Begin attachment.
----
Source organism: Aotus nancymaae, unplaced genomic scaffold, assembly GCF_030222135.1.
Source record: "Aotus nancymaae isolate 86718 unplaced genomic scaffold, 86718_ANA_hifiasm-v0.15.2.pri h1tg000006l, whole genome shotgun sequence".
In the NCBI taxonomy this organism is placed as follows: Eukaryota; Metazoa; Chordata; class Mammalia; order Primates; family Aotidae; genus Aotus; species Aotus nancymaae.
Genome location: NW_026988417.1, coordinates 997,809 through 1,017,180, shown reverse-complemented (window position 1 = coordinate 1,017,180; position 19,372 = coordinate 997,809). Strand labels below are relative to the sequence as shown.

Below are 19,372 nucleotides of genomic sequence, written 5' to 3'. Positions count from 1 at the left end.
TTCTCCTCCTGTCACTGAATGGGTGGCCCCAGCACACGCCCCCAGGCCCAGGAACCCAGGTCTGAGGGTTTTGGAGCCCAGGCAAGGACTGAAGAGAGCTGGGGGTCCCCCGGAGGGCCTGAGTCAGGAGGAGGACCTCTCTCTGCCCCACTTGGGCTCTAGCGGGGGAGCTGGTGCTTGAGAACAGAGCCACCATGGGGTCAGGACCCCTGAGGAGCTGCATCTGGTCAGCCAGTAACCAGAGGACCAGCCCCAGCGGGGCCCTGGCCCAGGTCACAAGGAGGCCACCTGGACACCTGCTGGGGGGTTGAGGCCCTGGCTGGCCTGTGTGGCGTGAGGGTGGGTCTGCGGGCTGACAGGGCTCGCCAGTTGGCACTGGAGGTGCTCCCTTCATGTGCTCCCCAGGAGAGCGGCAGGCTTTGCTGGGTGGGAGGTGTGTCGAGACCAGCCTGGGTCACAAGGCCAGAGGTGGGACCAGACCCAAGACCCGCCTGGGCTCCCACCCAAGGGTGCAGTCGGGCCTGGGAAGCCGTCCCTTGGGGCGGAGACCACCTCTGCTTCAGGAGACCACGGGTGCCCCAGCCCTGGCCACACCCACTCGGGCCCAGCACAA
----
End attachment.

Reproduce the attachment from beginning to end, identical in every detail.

Source organism: Aotus nancymaae, unplaced genomic scaffold, assembly GCF_030222135.1.
Source record: "Aotus nancymaae isolate 86718 unplaced genomic scaffold, 86718_ANA_hifiasm-v0.15.2.pri h1tg000006l, whole genome shotgun sequence".
In the NCBI taxonomy this organism is placed as follows: Eukaryota; Metazoa; Chordata; class Mammalia; order Primates; family Aotidae; genus Aotus; species Aotus nancymaae.
Genome location: NW_026988417.1, coordinates 997,809 through 1,017,180, shown reverse-complemented (window position 1 = coordinate 1,017,180; position 19,372 = coordinate 997,809). Strand labels below are relative to the sequence as shown.

Below are 19,372 nucleotides of genomic sequence, written 5' to 3'. Positions count from 1 at the left end.
TTCTCCTCCTGTCACTGAATGGGTGGCCCCAGCACACGCCCCCAGGCCCAGGAACCCAGGTCTGAGGGTTTTGGAGCCCAGGCAAGGACTGAAGAGAGCTGGGGGTCCCCCGGAGGGCCTGAGTCAGGAGGAGGACCTCTCTCTGCCCCACTTGGGCTCTAGCGGGGGAGCTGGTGCTTGAGAACAGAGCCACCATGGGGTCAGGACCCCTGAGGAGCTGCATCTGGTCAGCCAGTAACCAGAGGACCAGCCCCAGCGGGGCCCTGGCCCAGGTCACAAGGAGGCCACCTGGACACCTGCTGGGGGGTTGAGGCCCTGGCTGGCCTGTGTGGCGTGAGGGTGGGTCTGCGGGCTGACAGGGCTCGCCAGTTGGCACTGGAGGTGCTCCCTTCATGTGCTCCCCAGGAGAGCGGCAGGCTTTGCTGGGTGGGAGGTGTGTCGAGACCAGCCTGGGTCACAAGGCCAGAGGTGGGACCAGACCCAAGACCCGCCTGGGCTCCCACCCAAGGGTGCAGTCGGGCCTGGGAAGCCGTCCCTTGGGGCGGAGACCACCTCTGCTTCAGGAGACCACGGGTGCCCCAGCCCTGGCCACACCCACTCGGGCCCAGCACAA